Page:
The countdown of the best Chinese works of fiction, as voted by Time Out's expert literary panel - entries 5-2
5 Fortress Besieged
Qian Zhongshu, 1947
Chinese name 围城
‘Marriage is like a fortress besieged: those who are
outside wanted to get in, and those who are inside want to get out.’ This wry
line, borrowed from a French proverb, is the opening sentence and basis of Qian
Zhongshu’s 1947 novel. The book’s original name, Wei Cheng, has since
become a popular byword for a stifling marriage in China.
The novel opens with the main character, Fang Hongjian,
returning to China
with a fake degree as the sole result of his ‘studies’ overseas. After a stint
in Shanghai, he takes a teaching position in
Things then take a turn for the worse when he loses his job and falls into a
disastrous marriage. Caught between two eras, Fortress Besieged is the
story of a man who ultimately gets crushed by the metaphorical fortress walls,
‘not with a bang, but with a whimper’.
Liberally seasoned with witty asides, [Fortress Besieged]’s ironic take on middle class effeteness remains popular to this day.
Harvey Thomlinson Founder, Make-Do Publishing Studio
Fortress Besieged is available from Amazon.cn priced at 49.40RMB.
4 Red Sorghum
Mo Yan, 1986
Chinese name 红高粱家族
When Mo Yan collected his Nobel Prize for Literature in
2012, the Swedish
Academy cited Red
Sorghum as one of his most important works. Thanks to Zhang Yimou’s 1988
film adaptation, it is also the author’s most commercially successful.
Set in a small village in 1930s Shandong province during
the bloody Second Sino-Japanese War, the book chronicles three generations of
family history in a turbulent era of battling warlords and lost fortunes.
Through a series of vivid, often violent flashbacks, a nameless narrator
introduces us to a hard-boiled wartime peasant existence.
Red Sorghum is a dark book – death pervades every
scene, from the corpse-eating wild dogs that stalk the brigade, to the bloodied
estuaries that supply the village water – but it is lifted by Mo’s poetic style
and lightness of touch. A brilliant introduction to one of China’s most
famous writers and his signature style, ‘hallucinatory realism’.
Red Sorghum is available from Amazon.cn priced at 95.90RMB
Read more Red Sorghum is also one of our list of Mainland China's 100 best films.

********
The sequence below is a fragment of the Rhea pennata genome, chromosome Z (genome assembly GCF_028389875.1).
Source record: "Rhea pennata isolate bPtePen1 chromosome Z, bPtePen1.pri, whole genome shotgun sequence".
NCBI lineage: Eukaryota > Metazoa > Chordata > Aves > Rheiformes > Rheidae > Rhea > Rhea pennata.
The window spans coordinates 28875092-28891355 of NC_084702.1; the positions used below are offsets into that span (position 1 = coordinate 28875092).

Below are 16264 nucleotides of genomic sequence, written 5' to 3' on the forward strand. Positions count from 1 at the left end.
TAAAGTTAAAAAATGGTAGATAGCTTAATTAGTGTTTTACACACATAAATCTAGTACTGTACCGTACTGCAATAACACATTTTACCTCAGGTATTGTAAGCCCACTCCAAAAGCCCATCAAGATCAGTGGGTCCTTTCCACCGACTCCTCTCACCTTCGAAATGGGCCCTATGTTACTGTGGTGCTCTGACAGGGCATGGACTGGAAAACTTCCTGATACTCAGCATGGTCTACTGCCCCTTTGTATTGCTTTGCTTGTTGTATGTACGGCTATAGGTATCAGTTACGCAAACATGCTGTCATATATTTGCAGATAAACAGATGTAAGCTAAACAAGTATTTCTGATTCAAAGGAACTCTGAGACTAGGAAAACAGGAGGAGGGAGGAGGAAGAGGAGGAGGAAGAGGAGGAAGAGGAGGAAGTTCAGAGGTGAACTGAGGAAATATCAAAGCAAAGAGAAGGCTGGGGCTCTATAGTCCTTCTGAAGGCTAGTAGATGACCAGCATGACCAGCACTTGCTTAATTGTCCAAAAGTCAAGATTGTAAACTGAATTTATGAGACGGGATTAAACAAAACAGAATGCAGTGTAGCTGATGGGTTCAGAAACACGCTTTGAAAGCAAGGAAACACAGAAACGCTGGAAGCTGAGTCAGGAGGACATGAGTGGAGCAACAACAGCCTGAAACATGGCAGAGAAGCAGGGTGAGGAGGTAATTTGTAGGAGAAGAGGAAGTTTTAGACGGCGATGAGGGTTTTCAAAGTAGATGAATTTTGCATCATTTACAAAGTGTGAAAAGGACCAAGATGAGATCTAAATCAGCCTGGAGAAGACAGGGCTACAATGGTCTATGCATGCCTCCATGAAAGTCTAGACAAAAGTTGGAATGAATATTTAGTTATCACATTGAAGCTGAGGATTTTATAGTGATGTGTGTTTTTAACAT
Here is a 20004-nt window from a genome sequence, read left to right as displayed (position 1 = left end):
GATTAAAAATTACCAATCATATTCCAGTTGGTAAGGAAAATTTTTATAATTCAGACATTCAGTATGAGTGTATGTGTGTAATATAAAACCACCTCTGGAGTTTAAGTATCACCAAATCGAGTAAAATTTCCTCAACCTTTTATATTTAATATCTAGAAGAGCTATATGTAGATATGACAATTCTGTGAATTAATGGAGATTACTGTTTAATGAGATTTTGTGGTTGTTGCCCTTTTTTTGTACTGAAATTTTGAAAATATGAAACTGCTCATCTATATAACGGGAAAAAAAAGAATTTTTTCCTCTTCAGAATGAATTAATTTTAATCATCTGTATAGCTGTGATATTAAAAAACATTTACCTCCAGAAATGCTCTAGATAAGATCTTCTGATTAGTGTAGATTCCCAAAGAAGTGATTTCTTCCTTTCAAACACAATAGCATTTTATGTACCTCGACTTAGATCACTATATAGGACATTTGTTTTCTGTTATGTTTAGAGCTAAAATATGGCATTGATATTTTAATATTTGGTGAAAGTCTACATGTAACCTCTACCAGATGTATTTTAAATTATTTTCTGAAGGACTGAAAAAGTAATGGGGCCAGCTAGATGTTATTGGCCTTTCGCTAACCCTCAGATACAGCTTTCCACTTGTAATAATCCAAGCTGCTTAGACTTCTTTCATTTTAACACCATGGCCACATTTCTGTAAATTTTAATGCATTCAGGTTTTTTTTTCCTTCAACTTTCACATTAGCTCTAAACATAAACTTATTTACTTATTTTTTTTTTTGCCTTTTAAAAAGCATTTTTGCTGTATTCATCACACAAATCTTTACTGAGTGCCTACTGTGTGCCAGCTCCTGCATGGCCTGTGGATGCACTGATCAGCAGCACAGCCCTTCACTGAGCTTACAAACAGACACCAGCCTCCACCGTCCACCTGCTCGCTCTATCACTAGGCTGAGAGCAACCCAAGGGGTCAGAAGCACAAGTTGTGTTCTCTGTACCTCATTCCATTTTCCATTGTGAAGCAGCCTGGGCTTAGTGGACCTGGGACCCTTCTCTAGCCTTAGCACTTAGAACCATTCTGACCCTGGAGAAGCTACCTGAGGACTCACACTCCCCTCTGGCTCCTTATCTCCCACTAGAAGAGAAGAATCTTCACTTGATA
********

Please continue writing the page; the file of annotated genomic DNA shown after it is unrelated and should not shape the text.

3 Love in a Fallen City
Eileen Chang, 1944
Chinese name 傾城之戀
This year marks 20 years since the death of Eileen Chang,
most influential female writer. Born in Shanghai
in 1920, Chang moved to Hong Kong to study
before returning here just before Japanese troops invaded in 1937.
The two cities of Chang’s youth form the backdrop to Love
in a Fallen City. Set in the 1940s, the plot follows Bai Liusu, an introverted
divorcee who has recently broken free
of an unhappy marriage but is largely shunned by her judgemental family for
doing so. When a charming Malaysian businessman passes through town, Bai starts
to feel there might be a way out.
The book echoes Chang’s own tragic personal life – she
married twice, divorcing her first husband, a Japanese collaborator and
philanderer, in 1947 – and the author’s observations perfectly capture the
tensions and excesses of colonial Hong Kong and pre-1949 Shanghai.
The motifs of Eileen Chang’s stories – the cigarettes and cheong-sams – may have been dulled by their appearance in endless TV historical soap operas, but the style of her prose and the way she depicts relationships remain sharp and precise
Dave Haysom Literary translator and co-editor, Pathlight
Love in a Fallen City is available from Amazon.cn priced at 62.80RMB
2 To Live
Yu Hua, 1993
Chinese name 活着
To Live – another book on our list that was famously
adapted into a film by Zhang Yimou – follows the story of Xu Fugui, the once lazy and rich son of a country landlord, as he fights to survive from before the founding of the People's Republic until the dying days of the Cultural Revolution. With the pathos of a Greek tragedy, it
delivers a vivid rendering of Chinese life pre- and post-Cultural Revolution
and upon publication announced Yu Hua as a master of his craft.
Yu’s unromantic worldview is partly a result of his
upbringing during the Cultural Revolution. But in this novel, resilience and
pragmatism rise to meet despair. It’s a veiled criticism of the Maoist era and
a testament to the power of human endurance.
To Live is available from Amazon.cn priced at 103RMB
'In China, book reviews are not important' Time Out interview Yu Hua
Yu Hua also appears in our list of the top 40 Chinese non-fiction books. Read more